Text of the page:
Counterfactual Shapley Additive Explanations

by   Emanuele Albini, et al.
J.P. Morgan

Feature attributions are a common paradigm for model explanations due to their simplicity in assigning a single numeric score for each input feature to a model. In the actionable recourse setting, wherein the goal of the explanations is to improve outcomes for model consumers, it is often unclear how feature attributions should be correctly used. With this work, we aim to strengthen and clarify the link between actionable recourse and feature attributions. Concretely, we propose a variant of SHAP, CoSHAP, that uses counterfactual generation techniques to produce a background dataset for use within the marginal (a.k.a. interventional) Shapley value framework. We motivate the need within the actionable recourse setting for careful consideration of background datasets when using Shapley values for feature attributions, alongside the requirement for monotonicity, with numerous synthetic examples. Moreover, we demonstrate the efficacy of CoSHAP by proposing and justifying a quantitative score for feature attributions, counterfactual-ability, showing that as measured by this metric, CoSHAP is superior to existing methods when evaluated on public datasets using monotone tree ensembles.



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1. Introduction

Government regulators are placing increasing emphasis on the fairness and discrimination issues in decision making processes using machine learning algorithms in high-stakes context as finance and healthcare. For example, U.S. credit regulations (U.S. Congress, 2018) put particular emphasis on the need to explain automatic decisions in terms of key factors that contributed to an adverse decision. Meanwhile, in the academic literature several techniques have been proposed to address this issue (see (Barredo Arrieta et al., 2020; Guidotti et al., 2019; Adadi and Berrada, 2018; Čyras et al., 2021) for an overview).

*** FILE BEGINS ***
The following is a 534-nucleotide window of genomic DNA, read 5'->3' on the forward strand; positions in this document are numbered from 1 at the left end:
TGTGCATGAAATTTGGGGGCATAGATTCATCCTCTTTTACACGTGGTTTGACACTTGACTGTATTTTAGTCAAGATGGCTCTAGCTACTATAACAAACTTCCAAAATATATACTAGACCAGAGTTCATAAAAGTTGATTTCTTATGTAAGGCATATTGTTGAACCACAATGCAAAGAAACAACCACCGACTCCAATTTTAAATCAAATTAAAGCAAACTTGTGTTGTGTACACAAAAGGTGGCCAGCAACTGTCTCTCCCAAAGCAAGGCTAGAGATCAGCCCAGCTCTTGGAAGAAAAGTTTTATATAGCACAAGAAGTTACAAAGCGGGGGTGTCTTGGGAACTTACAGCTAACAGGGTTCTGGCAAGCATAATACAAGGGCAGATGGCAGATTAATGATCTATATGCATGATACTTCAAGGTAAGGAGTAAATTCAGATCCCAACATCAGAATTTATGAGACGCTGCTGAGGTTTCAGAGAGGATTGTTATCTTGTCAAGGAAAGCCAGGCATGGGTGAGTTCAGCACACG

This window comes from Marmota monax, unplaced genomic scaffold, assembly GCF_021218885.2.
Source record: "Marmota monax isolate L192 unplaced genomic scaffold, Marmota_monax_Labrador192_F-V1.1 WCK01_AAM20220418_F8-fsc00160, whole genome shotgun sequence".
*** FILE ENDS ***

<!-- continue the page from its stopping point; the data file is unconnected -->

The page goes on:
In the context of local explainability many approaches on which researchers have focused in the last years are based on the notion of feature attribution, i.e., distributing the output of the model for a specific input to its features (e.g., LIME (Ribeiro et al., 2016), SHAP (Lundberg and Lee, 2017), GIG (Merrill et al., 2019)). In this paper in particular we will focus on SHAP, one of the most popular techniques to generate local explanations based on the notion of Shapley value (Shapley, 1951)

from game theory. Shapley value-based frameworks for Explainable AI (XAI) consider each feature as a player in a